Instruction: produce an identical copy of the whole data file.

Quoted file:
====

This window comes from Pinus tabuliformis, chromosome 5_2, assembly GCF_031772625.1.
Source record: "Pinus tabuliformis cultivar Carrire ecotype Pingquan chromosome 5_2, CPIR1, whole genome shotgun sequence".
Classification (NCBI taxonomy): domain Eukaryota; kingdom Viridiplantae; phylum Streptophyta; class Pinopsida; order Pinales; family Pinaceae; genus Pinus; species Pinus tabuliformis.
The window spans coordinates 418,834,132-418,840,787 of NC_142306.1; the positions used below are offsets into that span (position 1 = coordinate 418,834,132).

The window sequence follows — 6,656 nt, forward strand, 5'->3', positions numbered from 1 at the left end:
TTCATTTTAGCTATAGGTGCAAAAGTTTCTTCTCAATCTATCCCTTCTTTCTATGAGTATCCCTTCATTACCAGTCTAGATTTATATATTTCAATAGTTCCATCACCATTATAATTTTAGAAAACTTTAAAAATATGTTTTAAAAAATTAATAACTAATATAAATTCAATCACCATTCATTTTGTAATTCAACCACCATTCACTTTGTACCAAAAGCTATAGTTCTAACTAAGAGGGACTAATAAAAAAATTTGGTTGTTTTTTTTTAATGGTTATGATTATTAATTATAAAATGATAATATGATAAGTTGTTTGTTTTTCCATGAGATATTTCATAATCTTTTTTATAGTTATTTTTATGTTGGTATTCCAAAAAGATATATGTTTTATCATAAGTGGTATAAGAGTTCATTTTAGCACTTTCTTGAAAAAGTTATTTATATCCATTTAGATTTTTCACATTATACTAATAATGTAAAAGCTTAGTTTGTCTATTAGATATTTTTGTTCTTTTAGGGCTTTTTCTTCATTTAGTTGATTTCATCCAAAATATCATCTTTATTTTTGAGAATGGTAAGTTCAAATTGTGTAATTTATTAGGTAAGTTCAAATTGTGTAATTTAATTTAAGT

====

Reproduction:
This window comes from Pinus tabuliformis, chromosome 5_2, assembly GCF_031772625.1.
Source record: "Pinus tabuliformis cultivar Carrire ecotype Pingquan chromosome 5_2, CPIR1, whole genome shotgun sequence".
Classification (NCBI taxonomy): domain Eukaryota; kingdom Viridiplantae; phylum Streptophyta; class Pinopsida; order Pinales; family Pinaceae; genus Pinus; species Pinus tabuliformis.
The window spans coordinates 418,834,132-418,840,787 of NC_142306.1; the positions used below are offsets into that span (position 1 = coordinate 418,834,132).

The window sequence follows — 6,656 nt, forward strand, 5'->3', positions numbered from 1 at the left end:
TTCATTTTAGCTATAGGTGCAAAAGTTTCTTCTCAATCTATCCCTTCTTTCTATGAGTATCCCTTCATTACCAGTCTAGATTTATATATTTCAATAGTTCCATCACCATTATAATTTTAGAAAACTTTAAAAATATGTTTTAAAAAATTAATAACTAATATAAATTCAATCACCATTCATTTTGTAATTCAACCACCATTCACTTTGTACCAAAAGCTATAGTTCTAACTAAGAGGGACTAATAAAAAAATTTGGTTGTTTTTTTTTAATGGTTATGATTATTAATTATAAAATGATAATATGATAAGTTGTTTGTTTTTCCATGAGATATTTCATAATCTTTTTTATAGTTATTTTTATGTTGGTATTCCAAAAAGATATATGTTTTATCATAAGTGGTATAAGAGTTCATTTTAGCACTTTCTTGAAAAAGTTATTTATATCCATTTAGATTTTTCACATTATACTAATAATGTAAAAGCTTAGTTTGTCTATTAGATATTTTTGTTCTTTTAGGGCTTTTTCTTCATTTAGTTGATTTCATCCAAAATATCATCTTTATTTTTGAGAATGGTAAGTTCAAATTGTGTAATTTATTAGGTAAGTTCAAATTGTGTAATTTAATTTAAGT